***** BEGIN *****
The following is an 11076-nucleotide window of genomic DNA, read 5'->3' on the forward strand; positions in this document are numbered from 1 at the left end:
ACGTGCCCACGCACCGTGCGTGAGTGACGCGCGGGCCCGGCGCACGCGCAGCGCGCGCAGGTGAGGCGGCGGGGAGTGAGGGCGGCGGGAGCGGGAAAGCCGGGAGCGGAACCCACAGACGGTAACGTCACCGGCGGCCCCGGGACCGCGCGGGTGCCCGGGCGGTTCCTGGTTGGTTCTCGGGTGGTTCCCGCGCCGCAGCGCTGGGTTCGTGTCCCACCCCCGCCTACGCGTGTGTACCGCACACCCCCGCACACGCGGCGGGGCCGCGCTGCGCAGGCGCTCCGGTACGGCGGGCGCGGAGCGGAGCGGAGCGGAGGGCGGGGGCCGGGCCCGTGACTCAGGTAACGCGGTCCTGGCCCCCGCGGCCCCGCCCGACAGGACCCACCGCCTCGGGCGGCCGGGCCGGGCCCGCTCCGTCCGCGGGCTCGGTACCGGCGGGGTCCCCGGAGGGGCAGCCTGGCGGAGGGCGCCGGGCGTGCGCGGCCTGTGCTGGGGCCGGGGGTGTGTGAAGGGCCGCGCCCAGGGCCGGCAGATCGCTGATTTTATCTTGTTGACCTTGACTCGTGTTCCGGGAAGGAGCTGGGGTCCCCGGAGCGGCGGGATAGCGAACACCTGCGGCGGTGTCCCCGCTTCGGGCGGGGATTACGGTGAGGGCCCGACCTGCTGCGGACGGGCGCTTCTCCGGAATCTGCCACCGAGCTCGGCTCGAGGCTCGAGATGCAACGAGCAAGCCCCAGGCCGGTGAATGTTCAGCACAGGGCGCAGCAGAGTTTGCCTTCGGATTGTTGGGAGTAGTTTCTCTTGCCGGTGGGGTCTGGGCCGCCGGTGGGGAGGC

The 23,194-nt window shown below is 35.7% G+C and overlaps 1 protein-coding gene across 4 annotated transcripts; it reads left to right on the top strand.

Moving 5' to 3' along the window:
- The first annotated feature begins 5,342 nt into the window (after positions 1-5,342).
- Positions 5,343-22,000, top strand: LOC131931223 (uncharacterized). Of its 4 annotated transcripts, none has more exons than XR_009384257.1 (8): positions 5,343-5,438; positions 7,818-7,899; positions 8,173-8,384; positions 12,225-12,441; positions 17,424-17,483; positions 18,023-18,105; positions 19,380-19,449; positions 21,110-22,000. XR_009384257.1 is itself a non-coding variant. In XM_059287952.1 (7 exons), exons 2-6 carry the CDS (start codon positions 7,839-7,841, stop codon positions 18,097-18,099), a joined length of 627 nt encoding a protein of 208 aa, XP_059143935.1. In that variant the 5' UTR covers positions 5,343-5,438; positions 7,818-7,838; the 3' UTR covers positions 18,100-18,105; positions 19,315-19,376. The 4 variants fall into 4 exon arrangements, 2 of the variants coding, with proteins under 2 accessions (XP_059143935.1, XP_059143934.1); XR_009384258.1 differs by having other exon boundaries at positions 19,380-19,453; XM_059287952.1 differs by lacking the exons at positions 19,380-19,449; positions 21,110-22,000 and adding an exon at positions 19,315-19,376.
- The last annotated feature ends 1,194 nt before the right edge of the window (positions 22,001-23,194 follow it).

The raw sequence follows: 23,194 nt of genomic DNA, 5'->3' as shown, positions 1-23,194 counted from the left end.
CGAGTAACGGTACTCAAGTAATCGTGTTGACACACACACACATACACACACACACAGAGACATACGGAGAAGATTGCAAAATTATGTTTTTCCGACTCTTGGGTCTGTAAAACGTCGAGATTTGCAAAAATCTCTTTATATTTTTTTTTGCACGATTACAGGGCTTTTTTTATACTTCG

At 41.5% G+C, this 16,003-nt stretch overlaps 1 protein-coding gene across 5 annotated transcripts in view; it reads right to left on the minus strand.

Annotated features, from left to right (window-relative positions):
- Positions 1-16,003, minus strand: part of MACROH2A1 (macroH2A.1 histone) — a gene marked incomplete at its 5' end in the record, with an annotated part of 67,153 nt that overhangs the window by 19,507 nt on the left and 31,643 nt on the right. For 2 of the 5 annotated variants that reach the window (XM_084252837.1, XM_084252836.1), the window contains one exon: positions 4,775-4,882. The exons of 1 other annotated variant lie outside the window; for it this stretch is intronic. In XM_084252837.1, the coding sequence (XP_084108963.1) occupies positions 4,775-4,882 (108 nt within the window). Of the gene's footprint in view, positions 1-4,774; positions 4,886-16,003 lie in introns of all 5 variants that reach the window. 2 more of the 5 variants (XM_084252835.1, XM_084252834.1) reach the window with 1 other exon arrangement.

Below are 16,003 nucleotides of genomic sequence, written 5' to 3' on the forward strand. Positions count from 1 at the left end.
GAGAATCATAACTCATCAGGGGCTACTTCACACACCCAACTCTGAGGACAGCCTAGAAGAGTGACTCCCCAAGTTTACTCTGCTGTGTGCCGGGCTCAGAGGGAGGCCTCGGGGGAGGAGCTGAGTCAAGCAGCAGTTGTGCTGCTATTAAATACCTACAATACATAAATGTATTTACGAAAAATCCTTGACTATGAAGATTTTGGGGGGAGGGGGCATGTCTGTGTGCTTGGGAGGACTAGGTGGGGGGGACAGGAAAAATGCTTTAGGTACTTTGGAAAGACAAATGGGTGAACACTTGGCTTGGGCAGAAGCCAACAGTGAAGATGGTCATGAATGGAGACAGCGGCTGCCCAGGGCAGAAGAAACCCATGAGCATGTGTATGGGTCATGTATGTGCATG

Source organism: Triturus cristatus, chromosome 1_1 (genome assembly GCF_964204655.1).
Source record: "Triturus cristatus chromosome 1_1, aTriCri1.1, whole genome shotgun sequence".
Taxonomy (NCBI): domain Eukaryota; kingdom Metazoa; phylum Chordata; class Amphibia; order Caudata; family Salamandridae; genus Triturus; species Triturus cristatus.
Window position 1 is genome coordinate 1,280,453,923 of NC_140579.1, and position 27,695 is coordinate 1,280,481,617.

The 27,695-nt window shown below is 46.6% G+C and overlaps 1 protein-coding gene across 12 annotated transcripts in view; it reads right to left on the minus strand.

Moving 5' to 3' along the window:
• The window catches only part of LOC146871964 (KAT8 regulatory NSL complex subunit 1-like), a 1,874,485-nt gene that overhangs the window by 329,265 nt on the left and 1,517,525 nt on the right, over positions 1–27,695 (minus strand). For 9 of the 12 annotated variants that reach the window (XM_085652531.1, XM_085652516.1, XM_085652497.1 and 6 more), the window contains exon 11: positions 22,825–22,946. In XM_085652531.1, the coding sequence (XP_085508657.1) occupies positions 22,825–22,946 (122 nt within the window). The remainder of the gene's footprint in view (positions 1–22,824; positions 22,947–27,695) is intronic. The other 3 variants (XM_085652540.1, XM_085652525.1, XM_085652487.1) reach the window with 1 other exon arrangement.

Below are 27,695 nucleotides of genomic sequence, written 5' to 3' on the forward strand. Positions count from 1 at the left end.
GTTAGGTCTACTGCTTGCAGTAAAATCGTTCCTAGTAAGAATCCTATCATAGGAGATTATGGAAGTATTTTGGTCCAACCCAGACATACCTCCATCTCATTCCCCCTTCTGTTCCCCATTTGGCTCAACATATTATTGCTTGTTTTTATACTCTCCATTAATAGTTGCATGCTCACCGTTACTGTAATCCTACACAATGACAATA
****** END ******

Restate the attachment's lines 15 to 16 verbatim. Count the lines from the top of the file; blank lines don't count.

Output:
Source organism: Triturus cristatus, chromosome 1_1 (genome assembly GCF_964204655.1).
Source record: "Triturus cristatus chromosome 1_1, aTriCri1.1, whole genome shotgun sequence".